At some point during his South Carolina football career, 4-star cornerback Jaycee Horn likely will cross paths with a future Pro Bowl wide receiver.
Fortunately for Gamecocks coach Will Muschamp and defensive coordinator Travaris Robinson, Horn already has some experience covering a guy with four NFL all-star games on his résumé.
Horn’s father, Joe, spent 13 seasons in the NFL, mostly with the New Orleans Saints, where he had three 1,000-yard receiving campaigns and totaled 50 touchdown catches. When he was at the top of his game, Joe Horn stood among the NFL’s best wide receivers.
Even though he’s 46 and has been out of the game for more than a decade, the elder Horn insists that his game is intact, at least enough to work over his son, who i’s rated by the 247Sports composite as the No. 22 cornerback in the Class of 2018.
“I would tear his ass out the frame,” Joe said. “I would tear his ass out the frame, because I still can run. I still work out. I walked away from the game of football. Football didn’t make me retire.”
The two lined up across from each other for some 1-on-1s the summer before Jaycee’s sophomore season at Alpharetta (Ga.) High School.
“I couldn’t really handle him, because I was still small and all that,” he said. “It was my first year at DB. … He’s a lot older now.”
These days, the 6-foot, 190-pound cornerback thinks he’s more equipped to lock down his dad. The size would help and so would the knowledge imparted from his father.
“Just don’t let the receiver get a free release. Receivers don’t like to get touched at the line of scrimmage,” Jaycee said. “He said I’ve got good length and just use it. He said that bothered him when he was in the league.”
How South Carolina won
Jaycee originally planned to be on Rocky Top. He committed to Tennessee last August, but changes with the coaching staff put an end to that pledge before the end of November.
South Carolina, one of the schools he considered before jumping on board with the Vols, never relented. Robinson and Muschamp remained in constant contact. The pursuit eventually paid off.
“Will Muschamp got Jaycee Horn when he came to Alpharetta High School, to take the time out of his schedule, to come see him [practice]. That’s when he got Jaycee Horn,” Joe said. “Maybe a lot of head coaches ought to take that cue, to get more players.”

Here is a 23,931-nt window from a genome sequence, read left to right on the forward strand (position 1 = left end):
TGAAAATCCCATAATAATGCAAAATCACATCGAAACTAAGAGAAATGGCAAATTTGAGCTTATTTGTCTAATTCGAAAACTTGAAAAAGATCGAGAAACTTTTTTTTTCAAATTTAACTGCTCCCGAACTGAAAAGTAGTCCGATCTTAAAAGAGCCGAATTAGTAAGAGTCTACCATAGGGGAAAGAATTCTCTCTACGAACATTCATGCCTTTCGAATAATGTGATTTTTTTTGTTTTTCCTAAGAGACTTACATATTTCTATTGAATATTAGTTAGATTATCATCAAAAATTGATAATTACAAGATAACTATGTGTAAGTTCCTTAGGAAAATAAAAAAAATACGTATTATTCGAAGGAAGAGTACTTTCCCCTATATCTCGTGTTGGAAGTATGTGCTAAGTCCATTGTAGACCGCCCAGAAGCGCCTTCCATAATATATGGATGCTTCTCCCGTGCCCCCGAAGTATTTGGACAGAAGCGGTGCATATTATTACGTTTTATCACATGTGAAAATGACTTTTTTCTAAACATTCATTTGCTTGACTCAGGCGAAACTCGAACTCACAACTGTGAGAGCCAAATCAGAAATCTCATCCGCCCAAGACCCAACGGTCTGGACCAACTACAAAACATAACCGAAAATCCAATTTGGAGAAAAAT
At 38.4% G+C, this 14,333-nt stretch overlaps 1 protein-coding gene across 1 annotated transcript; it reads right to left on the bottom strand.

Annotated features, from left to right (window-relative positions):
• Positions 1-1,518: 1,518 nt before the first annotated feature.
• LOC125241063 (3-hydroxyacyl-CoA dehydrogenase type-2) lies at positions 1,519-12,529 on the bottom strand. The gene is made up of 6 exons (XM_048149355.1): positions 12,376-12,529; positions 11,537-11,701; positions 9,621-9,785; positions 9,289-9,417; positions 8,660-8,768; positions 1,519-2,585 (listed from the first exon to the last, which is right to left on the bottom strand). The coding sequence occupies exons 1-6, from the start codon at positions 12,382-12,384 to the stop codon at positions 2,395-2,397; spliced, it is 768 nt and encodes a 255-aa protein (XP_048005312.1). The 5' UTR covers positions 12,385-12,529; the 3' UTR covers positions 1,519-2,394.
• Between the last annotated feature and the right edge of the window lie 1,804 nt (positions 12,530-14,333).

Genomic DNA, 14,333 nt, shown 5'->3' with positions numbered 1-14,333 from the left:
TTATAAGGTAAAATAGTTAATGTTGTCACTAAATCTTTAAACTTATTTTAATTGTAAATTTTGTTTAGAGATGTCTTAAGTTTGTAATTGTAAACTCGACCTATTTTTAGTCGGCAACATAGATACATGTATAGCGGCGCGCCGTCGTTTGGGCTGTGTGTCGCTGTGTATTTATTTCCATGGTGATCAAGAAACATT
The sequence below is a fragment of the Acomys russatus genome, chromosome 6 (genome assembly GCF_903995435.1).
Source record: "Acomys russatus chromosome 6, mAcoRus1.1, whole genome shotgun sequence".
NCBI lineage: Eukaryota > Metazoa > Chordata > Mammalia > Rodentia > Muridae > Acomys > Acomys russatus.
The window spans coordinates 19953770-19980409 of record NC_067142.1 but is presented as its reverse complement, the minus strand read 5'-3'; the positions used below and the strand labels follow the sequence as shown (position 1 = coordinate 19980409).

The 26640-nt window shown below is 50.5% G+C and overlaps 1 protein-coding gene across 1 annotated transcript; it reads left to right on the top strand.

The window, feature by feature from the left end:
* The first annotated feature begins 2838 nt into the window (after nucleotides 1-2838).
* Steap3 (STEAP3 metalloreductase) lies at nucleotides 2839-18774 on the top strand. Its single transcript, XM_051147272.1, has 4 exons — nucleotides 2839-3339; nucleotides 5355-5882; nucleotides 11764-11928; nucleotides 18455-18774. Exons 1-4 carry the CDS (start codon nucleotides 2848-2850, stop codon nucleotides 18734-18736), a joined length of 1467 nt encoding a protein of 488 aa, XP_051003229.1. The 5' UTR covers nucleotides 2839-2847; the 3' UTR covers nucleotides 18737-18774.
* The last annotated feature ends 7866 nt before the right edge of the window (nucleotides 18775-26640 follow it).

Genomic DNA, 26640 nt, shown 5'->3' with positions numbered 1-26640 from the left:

Jaycee’s mom, Lacreshia, approved, too.
“I like South Carolina, the hometown feeling, because I’m a country girl from Tupelo, Miss., so it won’t be overwhelming,” she said. “I think it will be a good fit for Jaycee, because he’s a city boy, but not really. And I like the coaching staff. … They made me really feel comfortable and this may be a good place for him.”
South Carolina’s top two coaches were instrumental in the decision, even when one had already been made.
“Coach Muschamp and coach T-Rob, they maintained a great relationship with me, even throughout my commitment to Tennessee,” Jaycee said. “They came even harder, those guys, every day. I talked to T-Rob on the phone every day. I talked to Muschamp like two or three times a week, so it was just the best fit for me.”
To go along with the relationships forged by the two coaches, a number of factors played into Jaycee’s decision to sign with South Carolina in December.
“That program is on the rise, but also the biggest factor is the development with DBs,” he said. “They put a lot of DBs in the league at Florida. They had DBs my size and [Robinson] worked those guys well, and they went on to the NFL level, and that’s where I’m trying to go. I think T-Rob is the best guy to help me develop and get there.”
The Gamecocks also are looking to replace three starters in the secondary: cornerback JaMarcus King and safeties Chris Lammons and D.J. Smith.
“That was also a big factor, getting to come in and at least compete for a starting job,” Jaycee said. “Of course, it’s not going to be handed to you, coming in as a freshman in the SEC. It’s going to take a lot of work in the weight room, on the field, mentally – staying in [the] film [room] and in the playbook, so that was also a big factor, being able to have the opportunity to compete to play early.”
Father knows best
Coming out of Byrd High School in Fayetteville, N.C., Joe Horn signed to play college ball at South Carolina. He was unable to qualify academically and landed at Itawamba Community College in Mississippi.
After two years in junior college, Joe worked a number of different jobs, trying to make ends meet while pursuing a career in professional football. He got his foot in the door in 1995 during his one season with the Memphis Mad Dogs of the CFL.
Joe caught 71 passes for 1,415 yards that season. It was enough to get the attention of the Kansas City Chiefs, who selected him in the sixth round of the 1996 NFL Draft.
Those experiences, along with the ones gained over the following 13 years, helped Joe distinguish what’s what in football, and in life, too. Many of those lessons have since been passed along to Jaycee.
“He helped me separate which coaches are keeping it real with me, because he’s been to the top and he knows it’s all just a business, at the end of the day,” Jaycee said. “That’s the best thing I can say about having a dad who played in the National Football League. It doesn’t really have anything to do with him teaching me things on the field.”
Joe added: “At the end of the day, you cannot blow smoke up your child’s behind. You’ve got to tell the truth.”